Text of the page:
The Big Four of Japan have joined forces to get a little closer … to the client and to each other. Honda, Yamaha, Suzuki and Kawasaki have joined forces and agreed to standardize the format of quick-change batteries, which will therefore be compatible with all four brands.
Battery format standardization
This is a big step forward for the entire world of e-bikes, as it is no secret that the Big Four, dominant in the motorcycle industry, will certainly set the general trend in the field of e-bikes. Battery format standardization will allow charging and exchange stations to have a large supply of fully charged batteries so that riders can drive up and replace dead batteries with full ones in seconds. And this, in turn, means that electric bikes, the main limitation of which was the battery capacity (and therefore, the power reserve and recharge time), with a developed infrastructure, will be even more practical, since they “refilling” will happen corny faster than gasoline.
The idea of quick-change batteries is not new, large China (including Taiwan and Hong Kong) is already building a network of exchange stations for several formats with might and main (Gogoro announced a partnership with two electric scooter manufacturers – Aeon and PGO). But a huge plus of the current news is that the four largest manufacturers will have a common standard that allows the owner of a Suzuki motorcycle, for example, to use Honda batteries.
The deal between Honda, Yamaha, Kawasaki and Suzuki is concluded two years after the founding of the Replaceable Battery Consortium for Electric Motorcycles. Curiously, the previously concluded agreement between Honda, Yamaha, Piaggio and KTM is a separate deal for the same purpose.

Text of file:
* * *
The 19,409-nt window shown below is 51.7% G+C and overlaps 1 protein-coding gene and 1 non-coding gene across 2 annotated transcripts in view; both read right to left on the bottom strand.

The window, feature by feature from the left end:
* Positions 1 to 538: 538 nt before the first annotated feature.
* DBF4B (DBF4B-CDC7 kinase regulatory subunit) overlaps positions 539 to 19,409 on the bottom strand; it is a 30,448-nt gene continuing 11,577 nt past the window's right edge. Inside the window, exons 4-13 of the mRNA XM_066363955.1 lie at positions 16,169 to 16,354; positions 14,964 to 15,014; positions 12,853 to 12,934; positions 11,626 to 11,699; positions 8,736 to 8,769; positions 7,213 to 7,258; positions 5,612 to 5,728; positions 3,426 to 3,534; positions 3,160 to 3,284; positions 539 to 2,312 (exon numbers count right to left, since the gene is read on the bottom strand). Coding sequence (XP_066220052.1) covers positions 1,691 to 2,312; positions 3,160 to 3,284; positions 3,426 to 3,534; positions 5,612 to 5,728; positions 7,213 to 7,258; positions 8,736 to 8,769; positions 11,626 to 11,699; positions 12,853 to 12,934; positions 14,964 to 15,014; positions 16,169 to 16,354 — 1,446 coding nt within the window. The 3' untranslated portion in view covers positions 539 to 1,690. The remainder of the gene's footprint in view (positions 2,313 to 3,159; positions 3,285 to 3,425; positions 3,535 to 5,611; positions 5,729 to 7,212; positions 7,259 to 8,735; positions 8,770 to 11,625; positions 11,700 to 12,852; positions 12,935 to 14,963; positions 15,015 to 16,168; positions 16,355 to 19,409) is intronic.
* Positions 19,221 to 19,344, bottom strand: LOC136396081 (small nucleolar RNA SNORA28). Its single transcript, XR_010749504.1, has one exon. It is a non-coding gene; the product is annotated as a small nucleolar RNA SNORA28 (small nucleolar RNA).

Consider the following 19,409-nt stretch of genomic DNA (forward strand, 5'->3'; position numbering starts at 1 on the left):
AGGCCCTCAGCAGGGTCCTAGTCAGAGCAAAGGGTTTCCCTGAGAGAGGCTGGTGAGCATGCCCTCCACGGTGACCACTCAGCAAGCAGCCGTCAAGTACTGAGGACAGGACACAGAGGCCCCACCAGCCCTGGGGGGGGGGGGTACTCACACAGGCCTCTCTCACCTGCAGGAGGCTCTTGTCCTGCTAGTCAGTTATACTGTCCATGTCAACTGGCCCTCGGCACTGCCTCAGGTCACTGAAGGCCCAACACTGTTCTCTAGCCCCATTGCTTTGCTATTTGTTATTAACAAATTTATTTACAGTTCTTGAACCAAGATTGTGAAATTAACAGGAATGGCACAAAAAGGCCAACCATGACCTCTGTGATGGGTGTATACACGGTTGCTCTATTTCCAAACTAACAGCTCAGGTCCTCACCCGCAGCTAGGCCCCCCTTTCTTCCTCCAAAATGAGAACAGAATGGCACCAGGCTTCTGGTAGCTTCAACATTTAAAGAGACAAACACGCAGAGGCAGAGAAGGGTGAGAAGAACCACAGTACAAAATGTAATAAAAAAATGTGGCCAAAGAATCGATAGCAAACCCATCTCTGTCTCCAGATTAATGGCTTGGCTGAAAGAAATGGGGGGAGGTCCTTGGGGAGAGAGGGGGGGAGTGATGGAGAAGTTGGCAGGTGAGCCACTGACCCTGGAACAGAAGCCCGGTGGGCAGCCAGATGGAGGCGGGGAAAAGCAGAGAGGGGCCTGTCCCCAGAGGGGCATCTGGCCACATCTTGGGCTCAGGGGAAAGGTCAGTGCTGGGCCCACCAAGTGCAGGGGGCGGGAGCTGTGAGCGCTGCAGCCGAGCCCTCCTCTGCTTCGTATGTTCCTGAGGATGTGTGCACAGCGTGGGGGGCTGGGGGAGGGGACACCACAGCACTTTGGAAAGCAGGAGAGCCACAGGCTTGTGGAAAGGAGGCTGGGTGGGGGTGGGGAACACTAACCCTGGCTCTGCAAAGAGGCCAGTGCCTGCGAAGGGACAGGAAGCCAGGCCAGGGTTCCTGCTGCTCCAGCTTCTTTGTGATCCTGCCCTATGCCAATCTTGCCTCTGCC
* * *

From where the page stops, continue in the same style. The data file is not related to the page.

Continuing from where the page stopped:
However, the standard agreed upon by the Big Four is likely to be inherited by the second group, since the creation of a separate second standard will simply not be in the interests of the first group.
Importantly, the convenience of quick battery replacement will eliminate the need to equip e-bikes with a long range. When replacing batteries takes just a couple of seconds, the need for 300 kilometers of travel with one “refueling” disappears, and with it the need to carry large and heavy batteries on board. This in turn means that electric motorcycles will become lightweight, efficient and well-controlled. Not to mention the fact that the absence of a built-in battery will have a positive effect on the price of a motorcycle, since the cost of batteries can somehow be included in the cost of their exchange, relatively speaking – according to a leasing scheme. And besides, with the improvement of battery manufacturing technologies, a colossal sales market will appear in the form of a form-factor compatible transport.
The consortium has been testing battery-swappable scooters since last year in collaboration with Osaka University (as part of the e-Yan Osaka program), and now an agreement has been reached specifically on the specifications of such batteries with the participation of the Society of Transportation Engineers of Japan. The document was issued under the symbol TP21003.